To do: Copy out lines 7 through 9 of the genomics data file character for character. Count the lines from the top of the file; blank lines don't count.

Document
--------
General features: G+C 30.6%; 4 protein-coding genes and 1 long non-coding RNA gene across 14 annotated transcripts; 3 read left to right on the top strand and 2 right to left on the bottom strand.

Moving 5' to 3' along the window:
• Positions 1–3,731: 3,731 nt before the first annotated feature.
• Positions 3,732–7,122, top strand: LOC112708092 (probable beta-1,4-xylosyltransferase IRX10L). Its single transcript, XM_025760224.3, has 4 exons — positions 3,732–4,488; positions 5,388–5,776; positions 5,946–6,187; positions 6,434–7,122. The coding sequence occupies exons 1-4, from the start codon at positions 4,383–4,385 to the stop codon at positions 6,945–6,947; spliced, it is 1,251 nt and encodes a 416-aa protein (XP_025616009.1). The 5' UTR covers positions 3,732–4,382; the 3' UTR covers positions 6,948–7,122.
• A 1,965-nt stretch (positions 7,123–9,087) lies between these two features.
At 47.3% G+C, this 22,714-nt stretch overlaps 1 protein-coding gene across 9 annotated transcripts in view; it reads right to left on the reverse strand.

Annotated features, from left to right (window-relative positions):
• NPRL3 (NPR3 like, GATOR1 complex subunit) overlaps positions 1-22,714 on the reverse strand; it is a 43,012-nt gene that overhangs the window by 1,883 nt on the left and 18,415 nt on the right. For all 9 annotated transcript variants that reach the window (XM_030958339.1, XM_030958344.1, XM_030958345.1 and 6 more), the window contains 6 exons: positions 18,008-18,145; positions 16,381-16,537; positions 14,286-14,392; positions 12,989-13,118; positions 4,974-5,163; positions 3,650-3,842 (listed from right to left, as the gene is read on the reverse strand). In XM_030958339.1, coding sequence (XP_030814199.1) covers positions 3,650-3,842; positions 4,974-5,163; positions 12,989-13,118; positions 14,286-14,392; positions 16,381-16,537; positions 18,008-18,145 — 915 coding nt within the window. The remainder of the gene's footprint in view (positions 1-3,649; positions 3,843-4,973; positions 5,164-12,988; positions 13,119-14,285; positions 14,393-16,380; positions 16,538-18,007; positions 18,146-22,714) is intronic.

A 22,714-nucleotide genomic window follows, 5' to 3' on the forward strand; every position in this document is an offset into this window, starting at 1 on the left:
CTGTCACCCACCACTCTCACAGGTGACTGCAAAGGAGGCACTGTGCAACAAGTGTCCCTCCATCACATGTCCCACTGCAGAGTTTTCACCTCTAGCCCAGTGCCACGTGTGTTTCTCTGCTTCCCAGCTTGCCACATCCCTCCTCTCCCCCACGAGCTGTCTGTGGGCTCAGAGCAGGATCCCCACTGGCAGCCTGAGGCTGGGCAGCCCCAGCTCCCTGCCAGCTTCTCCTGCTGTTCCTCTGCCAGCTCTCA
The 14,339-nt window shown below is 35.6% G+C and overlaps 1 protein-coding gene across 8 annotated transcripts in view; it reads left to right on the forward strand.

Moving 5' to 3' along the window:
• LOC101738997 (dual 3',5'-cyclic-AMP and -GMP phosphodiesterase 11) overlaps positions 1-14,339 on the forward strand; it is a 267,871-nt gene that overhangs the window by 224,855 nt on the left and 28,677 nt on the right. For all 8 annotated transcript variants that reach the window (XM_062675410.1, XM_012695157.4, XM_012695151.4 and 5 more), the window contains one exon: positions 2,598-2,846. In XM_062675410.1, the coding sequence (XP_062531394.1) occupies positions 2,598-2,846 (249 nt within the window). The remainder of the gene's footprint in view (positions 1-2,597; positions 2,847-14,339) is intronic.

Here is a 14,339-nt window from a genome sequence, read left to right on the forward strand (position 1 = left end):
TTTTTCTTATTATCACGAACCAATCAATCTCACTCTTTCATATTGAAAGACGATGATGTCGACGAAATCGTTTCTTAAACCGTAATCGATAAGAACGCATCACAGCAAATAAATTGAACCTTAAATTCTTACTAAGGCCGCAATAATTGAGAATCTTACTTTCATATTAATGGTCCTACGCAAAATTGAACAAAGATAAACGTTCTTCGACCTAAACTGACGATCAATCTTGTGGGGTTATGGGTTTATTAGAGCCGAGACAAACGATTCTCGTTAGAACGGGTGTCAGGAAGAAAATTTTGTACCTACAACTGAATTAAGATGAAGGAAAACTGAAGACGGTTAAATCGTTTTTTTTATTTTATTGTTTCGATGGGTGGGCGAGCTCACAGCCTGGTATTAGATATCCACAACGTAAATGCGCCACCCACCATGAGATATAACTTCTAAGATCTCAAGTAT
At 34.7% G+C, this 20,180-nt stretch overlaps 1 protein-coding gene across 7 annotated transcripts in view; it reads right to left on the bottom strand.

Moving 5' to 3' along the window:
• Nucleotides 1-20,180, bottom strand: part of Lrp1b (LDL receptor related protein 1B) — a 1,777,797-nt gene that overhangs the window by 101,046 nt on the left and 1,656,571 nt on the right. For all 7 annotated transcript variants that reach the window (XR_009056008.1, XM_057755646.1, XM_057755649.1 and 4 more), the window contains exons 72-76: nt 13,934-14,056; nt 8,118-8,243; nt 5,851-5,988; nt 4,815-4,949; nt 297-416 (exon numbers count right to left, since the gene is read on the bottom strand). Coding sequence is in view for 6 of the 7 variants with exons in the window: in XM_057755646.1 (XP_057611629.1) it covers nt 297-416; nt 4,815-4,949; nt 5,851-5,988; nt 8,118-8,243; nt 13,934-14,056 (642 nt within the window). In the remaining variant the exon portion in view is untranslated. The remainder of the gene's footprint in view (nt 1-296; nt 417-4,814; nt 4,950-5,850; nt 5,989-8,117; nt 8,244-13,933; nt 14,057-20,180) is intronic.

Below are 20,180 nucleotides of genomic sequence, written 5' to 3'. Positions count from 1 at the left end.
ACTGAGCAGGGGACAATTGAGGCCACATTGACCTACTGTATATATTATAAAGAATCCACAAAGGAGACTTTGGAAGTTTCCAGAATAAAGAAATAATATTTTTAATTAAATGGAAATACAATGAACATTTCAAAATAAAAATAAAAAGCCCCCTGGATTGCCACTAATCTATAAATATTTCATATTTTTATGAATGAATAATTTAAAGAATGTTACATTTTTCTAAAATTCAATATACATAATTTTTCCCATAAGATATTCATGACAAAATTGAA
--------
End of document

Annotated features, from left to right (window-relative positions):
• NPRL3 (NPR3 like, GATOR1 complex subunit) overlaps positions 1-22,714 on the reverse strand; it is a 43,012-nt gene that overhangs the window by 1,883 nt on the left and 18,415 nt on the right. For all 9 annotated transcript variants that reach the window (XM_030958339.1, XM_030958344.1, XM_030958345.1 and 6 more), the window contains 6 exons: positions 18,008-18,145; positions 16,381-16,537; positions 14,286-14,392; positions 12,989-13,118; positions 4,974-5,163; positions 3,650-3,842 (listed from right to left, as the gene is read on the reverse strand). In XM_030958339.1, coding sequence (XP_030814199.1) covers positions 3,650-3,842; positions 4,974-5,163; positions 12,989-13,118; positions 14,286-14,392; positions 16,381-16,537; positions 18,008-18,145 — 915 coding nt within the window. The remainder of the gene's footprint in view (positions 1-3,649; positions 3,843-4,973; positions 5,164-12,988; positions 13,119-14,285; positions 14,393-16,380; positions 16,538-18,007; positions 18,146-22,714) is intronic.

A 22,714-nucleotide genomic window follows, 5' to 3' on the forward strand; every position in this document is an offset into this window, starting at 1 on the left: